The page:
Cosworth’s Advanced Manufacturing Centre enters final development phase

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Cosworth, the world-renowned performance engineering and manufacturing group, has confirmed that its flagship Advanced Manufacturing Centre (AMC) is on target for completion in January 2015.

The building’s structure is complete and work is now underway to fit out the inside of the facility that will start fulfilling contracts with three global automotive vehicle manufacturers early next year. These partnerships will provide Cosworth with a projected order book of some £75M.

The new state-of-the-art 38,000-square-foot facility, which is being developed with support from local and national government, will house an advanced flexible manufacturing system capable of producing complex machined components for high-performance limited production road vehicles.

Located in the Waterside Enterprise Zone in Northampton adjacent to Cosworth’s existing St James Mill Road site, the new facility will create around 70 new jobs and apprenticeships.

The leading edge informatics and simulation systems that will play key roles in the AMC are being developed within Cosworth’s Centre of Excellence for Niche Volume Manufacturing, which is supported by a grant from the UK Government’s Advanced Manufacturing and Supply Chain Initiative (AMSCI). In partnership with Cranfield University and Flexeye Ltd, the Centre will help OEMs bring new technologies and innovations to market by enabling the cost-effective manufacture of advanced components through the use of Flexible Manufacturing Systems.

Hal Reisiger, Chief Executive, Cosworth Group Holdings:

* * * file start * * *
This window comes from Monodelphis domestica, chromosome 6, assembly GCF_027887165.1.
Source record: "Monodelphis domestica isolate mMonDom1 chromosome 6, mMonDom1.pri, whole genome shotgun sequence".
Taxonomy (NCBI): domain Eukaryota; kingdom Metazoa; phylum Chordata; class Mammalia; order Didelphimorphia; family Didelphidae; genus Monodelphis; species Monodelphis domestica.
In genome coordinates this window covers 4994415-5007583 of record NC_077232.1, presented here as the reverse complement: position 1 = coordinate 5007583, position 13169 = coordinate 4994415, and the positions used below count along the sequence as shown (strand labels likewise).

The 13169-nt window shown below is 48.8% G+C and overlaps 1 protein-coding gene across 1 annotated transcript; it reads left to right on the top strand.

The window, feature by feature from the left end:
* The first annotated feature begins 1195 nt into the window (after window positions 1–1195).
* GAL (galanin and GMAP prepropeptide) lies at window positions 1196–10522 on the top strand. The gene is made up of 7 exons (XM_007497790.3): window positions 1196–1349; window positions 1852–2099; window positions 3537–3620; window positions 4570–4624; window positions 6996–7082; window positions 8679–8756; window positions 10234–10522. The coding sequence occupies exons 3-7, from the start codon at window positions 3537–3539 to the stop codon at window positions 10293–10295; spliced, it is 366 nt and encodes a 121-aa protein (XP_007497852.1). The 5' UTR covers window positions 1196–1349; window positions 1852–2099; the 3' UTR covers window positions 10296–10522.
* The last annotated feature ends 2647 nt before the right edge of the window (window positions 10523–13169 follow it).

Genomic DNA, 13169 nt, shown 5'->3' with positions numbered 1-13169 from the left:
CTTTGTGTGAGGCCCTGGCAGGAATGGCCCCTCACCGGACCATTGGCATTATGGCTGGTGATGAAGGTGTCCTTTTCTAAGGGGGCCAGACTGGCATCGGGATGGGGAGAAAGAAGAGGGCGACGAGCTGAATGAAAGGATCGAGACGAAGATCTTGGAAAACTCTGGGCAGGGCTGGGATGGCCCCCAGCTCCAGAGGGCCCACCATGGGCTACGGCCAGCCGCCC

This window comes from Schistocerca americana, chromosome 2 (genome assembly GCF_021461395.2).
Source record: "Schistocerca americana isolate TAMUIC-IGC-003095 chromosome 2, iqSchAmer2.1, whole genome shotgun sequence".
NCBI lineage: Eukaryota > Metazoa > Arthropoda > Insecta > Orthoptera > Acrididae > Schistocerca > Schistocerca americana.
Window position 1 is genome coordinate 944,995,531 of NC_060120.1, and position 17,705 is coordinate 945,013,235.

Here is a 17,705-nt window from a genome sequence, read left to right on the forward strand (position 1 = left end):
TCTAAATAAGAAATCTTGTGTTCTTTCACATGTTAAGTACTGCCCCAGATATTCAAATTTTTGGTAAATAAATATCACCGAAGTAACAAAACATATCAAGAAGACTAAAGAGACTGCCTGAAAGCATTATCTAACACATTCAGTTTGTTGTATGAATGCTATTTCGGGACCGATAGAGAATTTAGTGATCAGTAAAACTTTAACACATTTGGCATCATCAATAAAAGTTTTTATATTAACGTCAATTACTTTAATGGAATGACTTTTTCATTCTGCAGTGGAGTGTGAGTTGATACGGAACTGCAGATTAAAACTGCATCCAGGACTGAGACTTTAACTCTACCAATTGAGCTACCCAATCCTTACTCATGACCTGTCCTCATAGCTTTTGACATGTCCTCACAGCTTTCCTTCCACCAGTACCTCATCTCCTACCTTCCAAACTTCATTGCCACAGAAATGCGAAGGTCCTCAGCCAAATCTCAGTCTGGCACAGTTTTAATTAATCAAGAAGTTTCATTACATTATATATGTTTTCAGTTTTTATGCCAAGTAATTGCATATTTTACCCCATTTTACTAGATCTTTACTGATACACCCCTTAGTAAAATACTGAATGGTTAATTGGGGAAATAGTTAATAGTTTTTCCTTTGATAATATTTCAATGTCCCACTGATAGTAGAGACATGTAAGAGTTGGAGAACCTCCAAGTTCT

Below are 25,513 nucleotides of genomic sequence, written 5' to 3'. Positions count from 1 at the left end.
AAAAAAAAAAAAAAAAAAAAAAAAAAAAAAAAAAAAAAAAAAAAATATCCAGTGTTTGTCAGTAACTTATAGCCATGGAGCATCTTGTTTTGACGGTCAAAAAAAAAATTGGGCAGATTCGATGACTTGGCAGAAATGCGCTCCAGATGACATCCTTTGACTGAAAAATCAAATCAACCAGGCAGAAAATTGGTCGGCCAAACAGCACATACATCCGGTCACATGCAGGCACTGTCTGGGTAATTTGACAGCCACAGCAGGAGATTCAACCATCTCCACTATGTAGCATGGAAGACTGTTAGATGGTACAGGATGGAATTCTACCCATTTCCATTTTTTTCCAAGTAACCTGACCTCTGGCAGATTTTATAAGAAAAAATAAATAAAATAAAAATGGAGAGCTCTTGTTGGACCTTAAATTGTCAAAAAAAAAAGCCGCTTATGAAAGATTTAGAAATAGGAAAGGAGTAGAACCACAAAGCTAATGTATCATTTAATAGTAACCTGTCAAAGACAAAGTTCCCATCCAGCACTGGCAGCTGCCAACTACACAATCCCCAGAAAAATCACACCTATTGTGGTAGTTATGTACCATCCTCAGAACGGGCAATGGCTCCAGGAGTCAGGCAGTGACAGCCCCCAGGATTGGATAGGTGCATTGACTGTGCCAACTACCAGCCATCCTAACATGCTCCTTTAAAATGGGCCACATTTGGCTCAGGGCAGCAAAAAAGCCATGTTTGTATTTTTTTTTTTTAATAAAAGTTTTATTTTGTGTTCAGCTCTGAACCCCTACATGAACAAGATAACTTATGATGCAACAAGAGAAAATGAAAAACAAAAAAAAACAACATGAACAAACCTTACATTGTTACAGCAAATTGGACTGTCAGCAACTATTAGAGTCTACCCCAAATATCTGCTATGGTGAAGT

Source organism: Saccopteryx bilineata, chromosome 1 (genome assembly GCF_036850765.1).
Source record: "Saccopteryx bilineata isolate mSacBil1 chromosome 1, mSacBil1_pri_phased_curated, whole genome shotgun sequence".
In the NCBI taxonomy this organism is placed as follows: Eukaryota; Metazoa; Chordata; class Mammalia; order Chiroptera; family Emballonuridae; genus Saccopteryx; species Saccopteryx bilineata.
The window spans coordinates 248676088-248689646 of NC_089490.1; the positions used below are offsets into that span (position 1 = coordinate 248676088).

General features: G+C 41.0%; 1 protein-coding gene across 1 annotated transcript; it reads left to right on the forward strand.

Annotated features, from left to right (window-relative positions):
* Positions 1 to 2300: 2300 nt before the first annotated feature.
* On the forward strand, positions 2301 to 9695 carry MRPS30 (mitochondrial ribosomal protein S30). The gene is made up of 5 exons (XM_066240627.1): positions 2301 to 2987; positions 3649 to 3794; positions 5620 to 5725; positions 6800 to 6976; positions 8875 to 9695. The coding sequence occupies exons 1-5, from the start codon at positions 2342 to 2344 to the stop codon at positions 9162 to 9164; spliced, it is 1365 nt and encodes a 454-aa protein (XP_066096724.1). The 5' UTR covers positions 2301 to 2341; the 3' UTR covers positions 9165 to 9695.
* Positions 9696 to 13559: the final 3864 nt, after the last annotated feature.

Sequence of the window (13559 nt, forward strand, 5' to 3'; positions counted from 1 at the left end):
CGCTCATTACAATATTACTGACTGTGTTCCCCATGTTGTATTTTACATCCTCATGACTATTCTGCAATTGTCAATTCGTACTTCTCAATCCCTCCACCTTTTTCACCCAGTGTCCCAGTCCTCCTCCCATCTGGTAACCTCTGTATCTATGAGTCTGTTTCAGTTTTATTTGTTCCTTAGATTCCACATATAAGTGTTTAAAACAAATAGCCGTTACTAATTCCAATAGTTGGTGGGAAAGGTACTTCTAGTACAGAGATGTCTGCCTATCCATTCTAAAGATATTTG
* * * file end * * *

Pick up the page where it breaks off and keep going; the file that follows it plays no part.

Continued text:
“Cosworth is uniquely positioned to provide complete powertrain consultancy, component manufacture and engine assembly services for vehicle makers seeking to create high performance vehicles.

Our Advanced Manufacturing Centre is a striking example of the strategic focus and investment that is developing our business with global automotive OEMs. The new facility will enable us to begin work on new contracts with three automotive manufacturers, which will generate around £75M of business for Cosworth.

We have restructured Cosworth’s business over the past 18 months to support delivery of a new business strategy, focusing on automotive OEMs, motorsport and the performance aftermarket. The completion of the AMC will allow Cosworth to enter an exciting new period of growth.”

Toyota No. 8 car wins the 24 Hours of Le Mans for third consecutive year

24 Hours of Le Mans
JEAN-FRANCOIS MONIER/AFP via Getty Images
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LE MANS, France — Toyota Gazoo’s No. 8 car comfortably won the 24 Hours of Le Mans by five laps Sunday to secure a third straight victory in the prestigious endurance race.

It was also a third consecutive win for Swiss driver Sebastien Buemi and Japan’s Kazuki Nakajima driving. Brendon Hartley was the other driver, having replaced two-time Formula One champion Fernando Alonso.